- Third, make sure Advanced Matching is off. (This feature allows the tracking pixel to look for recognizable form fields and other sources on your website that contain information such as first name, last name and email address, and transmits that information along with the event, or action, that took place.)
- Regardless of the previous tips, you should not upload lists of supporters or donors to Facebook or other advertising platforms. This is frequently done to create Custom or Lookalike audiences on an advertising platform, or to exclude supporters who have already expressed interest or donated from your ads. It can be difficult to know whether you are giving user data to a third-party platform that did not already have it, so it is best not to upload it, ever.
If you have complete control of your website, you should also:
- Remove all Meta/Facebook pixels you have on your site.
- Remove Google tracking code from your site, and do not use Google Adwords if you can help it. Google’s business model is heavily dependent on user surveillance. On their own, Google Adwords or Google Analytics may not be particularly invasive, but when connected to one another and implemented on billions of websites, Google is able to collect and store huge amounts of data about where individuals go on the web—including to your site. If requested, Google may be required to hand over this data to law enforcement. Try to transition to an advertising model that does not rely on surveillance. (For some organizations, this is admittedly easier said than done.)
- Remember: A plethora of other ad trackers and cookies exist beyond Meta and Google. You likely aren’t using them without knowing that, though.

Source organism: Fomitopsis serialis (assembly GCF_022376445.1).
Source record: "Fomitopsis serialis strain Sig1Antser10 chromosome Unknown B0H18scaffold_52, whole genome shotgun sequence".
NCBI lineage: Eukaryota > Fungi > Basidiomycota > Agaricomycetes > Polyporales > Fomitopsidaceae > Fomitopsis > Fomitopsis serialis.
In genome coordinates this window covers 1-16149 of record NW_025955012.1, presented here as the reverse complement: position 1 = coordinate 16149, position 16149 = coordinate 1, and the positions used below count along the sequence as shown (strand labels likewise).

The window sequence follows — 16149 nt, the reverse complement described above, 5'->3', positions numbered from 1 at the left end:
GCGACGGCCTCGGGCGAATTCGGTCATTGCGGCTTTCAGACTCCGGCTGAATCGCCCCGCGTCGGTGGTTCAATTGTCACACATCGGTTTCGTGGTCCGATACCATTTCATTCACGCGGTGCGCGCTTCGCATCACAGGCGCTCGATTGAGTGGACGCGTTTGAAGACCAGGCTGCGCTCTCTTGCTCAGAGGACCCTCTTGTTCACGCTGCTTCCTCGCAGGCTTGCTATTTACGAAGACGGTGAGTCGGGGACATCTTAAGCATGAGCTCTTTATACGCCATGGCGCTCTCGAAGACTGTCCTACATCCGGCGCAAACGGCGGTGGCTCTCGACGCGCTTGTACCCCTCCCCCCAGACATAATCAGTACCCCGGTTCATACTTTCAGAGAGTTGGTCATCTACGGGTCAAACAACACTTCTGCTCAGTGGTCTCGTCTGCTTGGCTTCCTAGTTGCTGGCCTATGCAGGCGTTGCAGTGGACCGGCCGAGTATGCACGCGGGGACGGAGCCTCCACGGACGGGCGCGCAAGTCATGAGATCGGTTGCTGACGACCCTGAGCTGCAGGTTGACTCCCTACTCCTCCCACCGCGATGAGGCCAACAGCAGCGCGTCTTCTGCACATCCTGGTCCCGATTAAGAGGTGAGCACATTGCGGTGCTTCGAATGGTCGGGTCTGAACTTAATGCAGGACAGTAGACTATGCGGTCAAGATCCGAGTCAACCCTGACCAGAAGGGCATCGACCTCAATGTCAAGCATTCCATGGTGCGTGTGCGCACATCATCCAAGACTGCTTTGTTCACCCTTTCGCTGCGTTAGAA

Websites are likely where many users first interact with your organization. Because of this, they have the potential to collect an enormous amount of data on a wide variety of people interested in your mission–or to set a precedent for users by incorporating strong privacy.
Quick Ways to Protect Privacy:
- Don’t use dark patterns. A “dark pattern” is a user interface that has been crafted to deliberately push someone into making a choice that they may not otherwise make. Every time a website pre-selects “Sign me up to the mailing list” on a checkout page, or includes a popup declaring that “Marketing cookies help us to improve your experience,” it is using a dark pattern to push you towards giving up your data. You can see examples of dark patterns here. Instead, we recommend making it crystal clear what you are asking a user to do, and what effect it may have on them, and always giving them the option to opt in to data collection, rather than opt out.
- Check to see if your site functions properly when being viewed on a VPN, or consider setting up a Tor Onion mirror of your site.
- Don’t use captchas if you can help it. These are often difficult to solve if someone is using a privacy-protective browser.
If you have complete control of your website, you should also:
- Deactivate or delete privacy-invasive analytics tracking code, tracking pixels, and cookies, and switch to privacy-protective analytics tools. Want to know what country your visitors come from? That’s great! So do we. Luckily, you can do this without Google Analytics. But because of its ubiquity, Google Analytics is installed on many, many websites. At EFF, we instead use an open source analytics platform called Matomo, which has a variety of privacy-protective options like custom data retention periods and aggregate data collection that anonymizes the data while still offering plenty of metrics. (This is not an endorsement of any particular tool—it’s just a note that we use such tools, and you should be able to find one that suits your purpose.) There are plenty of other privacy-respecting analytics platforms out there that will give you the basic information you need, while protecting much more user privacy. While Google Analytics does have an anonymous IP setting, other analytics platforms allow significantly more control over data collection and retention settings. Again, you can learn more about the tracking on your site with EFF’s Privacy Badger tool.